.... the duties involved for ordained bloggers/website administrators to truth, charity and unity in the Church.I would bracket the word "ordained" and suggest that the duties apply to any Catholic who blogs, particularly if they blog about Church affairs.
It has been taken for granted by all and sundry (at least as far a I can tell) that Bishop Campbell's intervention had to do with Deacon Donnelly's criticisms of dissent in the Church, and that the blog is being silenced because of that. I do not think it had to do with that at all. It had to do with whether or not what was posted, and the "spin" given to it, was or was not true. And in at least some situations that I am aware of what was posted was not true.
I don't live in the bubble which seems to thrive on accusing the Bishops of this, that and the other. A consequence is that I do not see such an accusatory attitude as being "heroic defence of the faith". And it is this that became the problem inherent in Protect the Pope and which Bishop Campbell's statement referred to with the words "unity in the Church" - not, in my view, any concerns about the content otherwise of posts.
The Catholic Herald report - Popular blog closed down by bishop - ends quoting Deacon Donnelly:
"Maybe some of you will even consider setting up your own versions of ‘Protect the Pope’. I’d be happy to give you advice about how to go about this.”Which leaves me thinking that there is some way to go before the real issue at stake has been understood.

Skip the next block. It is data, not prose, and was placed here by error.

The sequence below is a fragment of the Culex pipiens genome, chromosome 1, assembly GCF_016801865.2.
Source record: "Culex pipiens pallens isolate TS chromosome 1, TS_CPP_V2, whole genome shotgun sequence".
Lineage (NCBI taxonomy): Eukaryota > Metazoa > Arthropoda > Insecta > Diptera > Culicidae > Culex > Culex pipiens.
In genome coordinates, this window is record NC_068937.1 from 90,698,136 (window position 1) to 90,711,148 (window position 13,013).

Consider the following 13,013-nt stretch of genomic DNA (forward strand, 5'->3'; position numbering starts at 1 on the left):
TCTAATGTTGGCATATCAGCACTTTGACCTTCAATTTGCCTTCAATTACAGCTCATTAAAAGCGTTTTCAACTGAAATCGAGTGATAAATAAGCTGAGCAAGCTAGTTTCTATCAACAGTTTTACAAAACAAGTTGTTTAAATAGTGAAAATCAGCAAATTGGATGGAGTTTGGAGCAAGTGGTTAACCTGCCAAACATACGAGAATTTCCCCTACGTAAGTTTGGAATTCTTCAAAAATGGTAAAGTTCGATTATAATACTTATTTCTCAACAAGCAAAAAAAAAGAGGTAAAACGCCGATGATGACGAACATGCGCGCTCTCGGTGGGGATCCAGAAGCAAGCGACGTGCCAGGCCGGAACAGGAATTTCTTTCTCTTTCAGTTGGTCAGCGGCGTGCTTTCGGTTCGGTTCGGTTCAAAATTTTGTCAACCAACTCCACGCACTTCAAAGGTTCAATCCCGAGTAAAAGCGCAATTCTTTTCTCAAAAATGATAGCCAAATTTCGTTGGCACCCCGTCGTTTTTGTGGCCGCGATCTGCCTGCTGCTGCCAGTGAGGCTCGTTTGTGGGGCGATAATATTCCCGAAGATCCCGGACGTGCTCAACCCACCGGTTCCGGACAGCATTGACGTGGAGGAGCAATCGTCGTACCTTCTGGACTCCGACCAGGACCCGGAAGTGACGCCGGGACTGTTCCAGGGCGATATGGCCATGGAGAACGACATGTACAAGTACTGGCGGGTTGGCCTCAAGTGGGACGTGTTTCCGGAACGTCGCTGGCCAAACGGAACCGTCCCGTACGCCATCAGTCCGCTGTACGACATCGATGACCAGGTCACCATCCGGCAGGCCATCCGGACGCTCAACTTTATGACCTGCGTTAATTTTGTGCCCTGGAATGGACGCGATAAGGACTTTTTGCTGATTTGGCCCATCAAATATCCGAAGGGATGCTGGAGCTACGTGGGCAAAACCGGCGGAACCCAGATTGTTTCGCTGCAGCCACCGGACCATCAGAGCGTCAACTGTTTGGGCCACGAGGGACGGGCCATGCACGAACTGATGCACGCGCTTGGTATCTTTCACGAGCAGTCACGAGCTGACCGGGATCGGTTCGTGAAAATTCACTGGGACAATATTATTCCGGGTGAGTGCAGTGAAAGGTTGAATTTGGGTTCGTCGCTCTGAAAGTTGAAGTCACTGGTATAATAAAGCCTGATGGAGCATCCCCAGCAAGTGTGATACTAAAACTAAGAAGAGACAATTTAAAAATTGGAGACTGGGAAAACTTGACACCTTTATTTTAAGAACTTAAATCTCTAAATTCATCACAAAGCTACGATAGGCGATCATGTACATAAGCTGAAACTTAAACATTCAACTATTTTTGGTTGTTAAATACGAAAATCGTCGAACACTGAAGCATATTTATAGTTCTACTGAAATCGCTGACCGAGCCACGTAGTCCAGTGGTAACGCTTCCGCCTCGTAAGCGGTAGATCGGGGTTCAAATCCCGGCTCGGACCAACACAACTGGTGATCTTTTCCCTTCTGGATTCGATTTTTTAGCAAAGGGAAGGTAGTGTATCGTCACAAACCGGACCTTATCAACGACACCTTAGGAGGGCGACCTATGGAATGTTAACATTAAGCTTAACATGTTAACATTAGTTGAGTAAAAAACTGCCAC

I have also pondered in the last week or so the notion of "parties" (in the sense of factions) in the Church which, if I recall correctly, was something of Newman's experience of the Church of England. And I wondered whether the "faithful and loyal Catholic" of the brouhaha around Protect the Pope is not the "I am for Paul", or the "I am for Apollos", or the "I am for Cephas" or the "I am for Christ" of the First Letter to the Corinthians. After all, the very nature of the Christian mystery, epitomised by the Sacrament of Penance, is one of failure and rising again; of a dialogue between returning to the attempt to be faithful after having failed in that faithfulness. The call to be Catholic does not need qualification by additional descriptors such as "faithful" or "loyal", the additional descriptors all to easily coming to represent a party or faction in the Church.
But why is all of this so, so unfair?
The one person who of the nature of the situation is not able to defend their position in the electronic media is Bishop Campbell. And his action is currently the target of a significant campaign in that media. As a medium of communication, blogs (and, more so, twitter) can be profoundly asymmetrical in their impact - and this appears to me to be one of those situations. It does not appear to me that this has come about by accident.
UPDATED: The Apostle in Lancaster provides further comment that is worth considering, in the light of my post above.
UPDATED AGAIN: Bishop Campbell has issued a statement - something that I find unexpected, given the nature of the matter - which gives an account of his actions with regard to Deacon Donnelly and Protect the Pope: Bishop Campbell did not close down Protect the Pope. I would share the comment made by Mark Lambert in his post about Bishop Campbell's press release:
In fact it is clear that Bishop Michael has done his level best to handle this with diplomacy and dignity and his hand has been forced—largely by Deacon Nick—into making this statement.